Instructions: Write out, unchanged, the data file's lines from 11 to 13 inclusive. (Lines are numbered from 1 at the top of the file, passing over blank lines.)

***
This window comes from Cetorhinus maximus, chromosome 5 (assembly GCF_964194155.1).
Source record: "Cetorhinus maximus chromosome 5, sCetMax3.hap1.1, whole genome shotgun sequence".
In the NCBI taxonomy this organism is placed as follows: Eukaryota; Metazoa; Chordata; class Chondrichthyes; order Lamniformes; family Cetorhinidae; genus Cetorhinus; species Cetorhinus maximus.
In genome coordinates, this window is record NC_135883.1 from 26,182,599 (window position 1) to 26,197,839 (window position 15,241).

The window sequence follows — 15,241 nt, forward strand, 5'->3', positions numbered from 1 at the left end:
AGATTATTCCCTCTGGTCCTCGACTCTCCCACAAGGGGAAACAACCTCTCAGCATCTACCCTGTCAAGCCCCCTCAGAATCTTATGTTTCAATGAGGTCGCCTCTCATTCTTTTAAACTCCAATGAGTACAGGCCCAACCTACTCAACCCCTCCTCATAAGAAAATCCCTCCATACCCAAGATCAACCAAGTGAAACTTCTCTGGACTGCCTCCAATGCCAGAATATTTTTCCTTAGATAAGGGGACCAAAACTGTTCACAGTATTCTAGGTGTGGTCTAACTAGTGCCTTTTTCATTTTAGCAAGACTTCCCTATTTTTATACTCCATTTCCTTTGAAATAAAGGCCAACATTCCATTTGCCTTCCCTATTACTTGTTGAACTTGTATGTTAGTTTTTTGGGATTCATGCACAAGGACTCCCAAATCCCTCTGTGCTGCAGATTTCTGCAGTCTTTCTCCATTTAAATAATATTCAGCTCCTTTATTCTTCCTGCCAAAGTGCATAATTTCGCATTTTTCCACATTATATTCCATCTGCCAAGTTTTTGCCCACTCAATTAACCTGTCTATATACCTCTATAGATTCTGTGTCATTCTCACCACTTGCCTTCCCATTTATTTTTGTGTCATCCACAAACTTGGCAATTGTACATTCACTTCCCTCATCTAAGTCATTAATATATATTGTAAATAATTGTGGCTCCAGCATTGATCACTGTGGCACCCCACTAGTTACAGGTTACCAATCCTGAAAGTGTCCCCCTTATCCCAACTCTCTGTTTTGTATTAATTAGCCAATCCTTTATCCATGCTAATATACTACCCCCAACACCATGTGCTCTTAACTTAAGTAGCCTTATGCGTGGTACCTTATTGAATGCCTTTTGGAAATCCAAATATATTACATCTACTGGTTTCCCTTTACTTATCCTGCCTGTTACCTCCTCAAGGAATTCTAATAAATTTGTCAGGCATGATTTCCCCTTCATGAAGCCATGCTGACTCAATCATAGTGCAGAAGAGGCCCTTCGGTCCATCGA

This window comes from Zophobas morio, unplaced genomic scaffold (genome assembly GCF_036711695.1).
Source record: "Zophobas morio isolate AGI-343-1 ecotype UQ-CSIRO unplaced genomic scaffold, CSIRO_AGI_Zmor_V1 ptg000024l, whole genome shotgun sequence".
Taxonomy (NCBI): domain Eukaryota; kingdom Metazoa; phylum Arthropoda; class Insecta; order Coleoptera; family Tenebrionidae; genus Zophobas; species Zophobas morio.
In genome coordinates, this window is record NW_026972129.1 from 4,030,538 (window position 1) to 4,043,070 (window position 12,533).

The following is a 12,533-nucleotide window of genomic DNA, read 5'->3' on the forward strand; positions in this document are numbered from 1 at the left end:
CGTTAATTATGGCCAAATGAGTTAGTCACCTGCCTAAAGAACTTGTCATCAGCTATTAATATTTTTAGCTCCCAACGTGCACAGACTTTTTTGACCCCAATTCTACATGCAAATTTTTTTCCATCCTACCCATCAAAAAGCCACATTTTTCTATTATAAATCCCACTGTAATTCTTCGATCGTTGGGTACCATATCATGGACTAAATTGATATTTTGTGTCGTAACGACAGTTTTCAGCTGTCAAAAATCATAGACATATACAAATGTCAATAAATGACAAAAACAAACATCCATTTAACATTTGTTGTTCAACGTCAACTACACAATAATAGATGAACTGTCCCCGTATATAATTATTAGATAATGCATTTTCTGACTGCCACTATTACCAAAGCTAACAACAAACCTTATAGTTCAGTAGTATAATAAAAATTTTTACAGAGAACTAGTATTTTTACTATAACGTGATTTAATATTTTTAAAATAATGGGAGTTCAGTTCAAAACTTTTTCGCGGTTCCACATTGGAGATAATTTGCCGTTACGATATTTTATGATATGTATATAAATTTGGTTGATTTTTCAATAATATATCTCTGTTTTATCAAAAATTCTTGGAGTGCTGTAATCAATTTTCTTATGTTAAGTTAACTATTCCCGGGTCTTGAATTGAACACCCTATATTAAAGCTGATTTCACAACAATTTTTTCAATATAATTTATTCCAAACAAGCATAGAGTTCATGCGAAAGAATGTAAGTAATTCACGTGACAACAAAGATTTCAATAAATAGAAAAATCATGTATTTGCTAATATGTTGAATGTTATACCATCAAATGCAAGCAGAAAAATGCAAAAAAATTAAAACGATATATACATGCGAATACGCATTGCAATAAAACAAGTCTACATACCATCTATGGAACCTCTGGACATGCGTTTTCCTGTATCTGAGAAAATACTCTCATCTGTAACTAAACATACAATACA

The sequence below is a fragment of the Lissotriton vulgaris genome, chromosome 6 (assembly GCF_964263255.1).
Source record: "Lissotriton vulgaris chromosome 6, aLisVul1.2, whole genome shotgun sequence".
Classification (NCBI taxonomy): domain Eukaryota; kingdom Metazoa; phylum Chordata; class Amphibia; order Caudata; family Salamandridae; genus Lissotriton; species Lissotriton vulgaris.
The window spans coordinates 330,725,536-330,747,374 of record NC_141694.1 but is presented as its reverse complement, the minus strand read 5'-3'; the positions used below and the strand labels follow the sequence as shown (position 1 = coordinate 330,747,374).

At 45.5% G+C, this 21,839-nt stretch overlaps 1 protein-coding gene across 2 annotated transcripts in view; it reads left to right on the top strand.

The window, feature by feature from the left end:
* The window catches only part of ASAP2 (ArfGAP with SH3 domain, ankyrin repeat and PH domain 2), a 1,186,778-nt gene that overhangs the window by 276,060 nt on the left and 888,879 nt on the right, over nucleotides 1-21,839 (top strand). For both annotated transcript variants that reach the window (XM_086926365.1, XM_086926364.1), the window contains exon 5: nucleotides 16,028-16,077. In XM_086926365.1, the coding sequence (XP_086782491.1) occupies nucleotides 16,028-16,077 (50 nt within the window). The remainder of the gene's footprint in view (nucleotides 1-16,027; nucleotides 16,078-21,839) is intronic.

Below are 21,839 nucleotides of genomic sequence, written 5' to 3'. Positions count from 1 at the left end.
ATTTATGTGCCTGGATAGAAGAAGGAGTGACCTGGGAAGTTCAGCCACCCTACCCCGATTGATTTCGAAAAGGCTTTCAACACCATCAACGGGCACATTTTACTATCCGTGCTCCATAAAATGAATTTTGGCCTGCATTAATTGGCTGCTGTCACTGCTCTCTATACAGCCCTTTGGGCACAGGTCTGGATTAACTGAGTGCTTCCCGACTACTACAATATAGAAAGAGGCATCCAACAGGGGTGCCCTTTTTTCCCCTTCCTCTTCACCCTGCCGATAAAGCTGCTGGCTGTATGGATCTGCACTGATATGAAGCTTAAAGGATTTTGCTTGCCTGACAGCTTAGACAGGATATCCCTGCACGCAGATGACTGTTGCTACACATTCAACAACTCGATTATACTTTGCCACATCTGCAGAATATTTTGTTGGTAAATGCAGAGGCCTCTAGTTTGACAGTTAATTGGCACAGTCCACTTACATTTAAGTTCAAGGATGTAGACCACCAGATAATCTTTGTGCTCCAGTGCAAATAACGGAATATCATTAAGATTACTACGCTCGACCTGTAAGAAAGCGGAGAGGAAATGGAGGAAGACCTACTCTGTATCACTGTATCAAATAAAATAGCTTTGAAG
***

The following is a 12,533-nucleotide window of genomic DNA, read 5'->3' on the forward strand; positions in this document are numbered from 1 at the left end:
CGTTAATTATGGCCAAATGAGTTAGTCACCTGCCTAAAGAACTTGTCATCAGCTATTAATATTTTTAGCTCCCAACGTGCACAGACTTTTTTGACCCCAATTCTACATGCAAATTTTTTTCCATCCTACCCATCAAAAAGCCACATTTTTCTATTATAAATCCCACTGTAATTCTTCGATCGTTGGGTACCATATCATGGACTAAATTGATATTTTGTGTCGTAACGACAGTTTTCAGCTGTCAAAAATCATAGACATATACAAATGTCAATAAATGACAAAAACAAACATCCATTTAACATTTGTTGTTCAACGTCAACTACACAATAATAGATGAACTGTCCCCGTATATAATTATTAGATAATGCATTTTCTGACTGCCACTATTACCAAAGCTAACAACAAACCTTATAGTTCAGTAGTATAATAAAAATTTTTACAGAGAACTAGTATTTTTACTATAACGTGATTTAATATTTTTAAAATAATGGGAGTTCAGTTCAAAACTTTTTCGCGGTTCCACATTGGAGATAATTTGCCGTTACGATATTTTATGATATGTATATAAATTTGGTTGATTTTTCAATAATATATCTCTGTTTTATCAAAAATTCTTGGAGTGCTGTAATCAATTTTCTTATGTTAAGTTAACTATTCCCGGGTCTTGAATTGAACACCCTATATTAAAGCTGATTTCACAACAATTTTTTCAATATAATTTATTCCAAACAAGCATAGAGTTCATGCGAAAGAATGTAAGTAATTCACGTGACAACAAAGATTTCAATAAATAGAAAAATCATGTATTTGCTAATATGTTGAATGTTATACCATCAAATGCAAGCAGAAAAATGCAAAAAAATTAAAACGATATATACATGCGAATACGCATTGCAATAAAACAAGTCTACATACCATCTATGGAACCTCTGGACATGCGTTTTCCTGTATCTGAGAAAATACTCTCATCTGTAACTAAACATACAATACA

The sequence below is a fragment of the Lissotriton vulgaris genome, chromosome 6 (assembly GCF_964263255.1).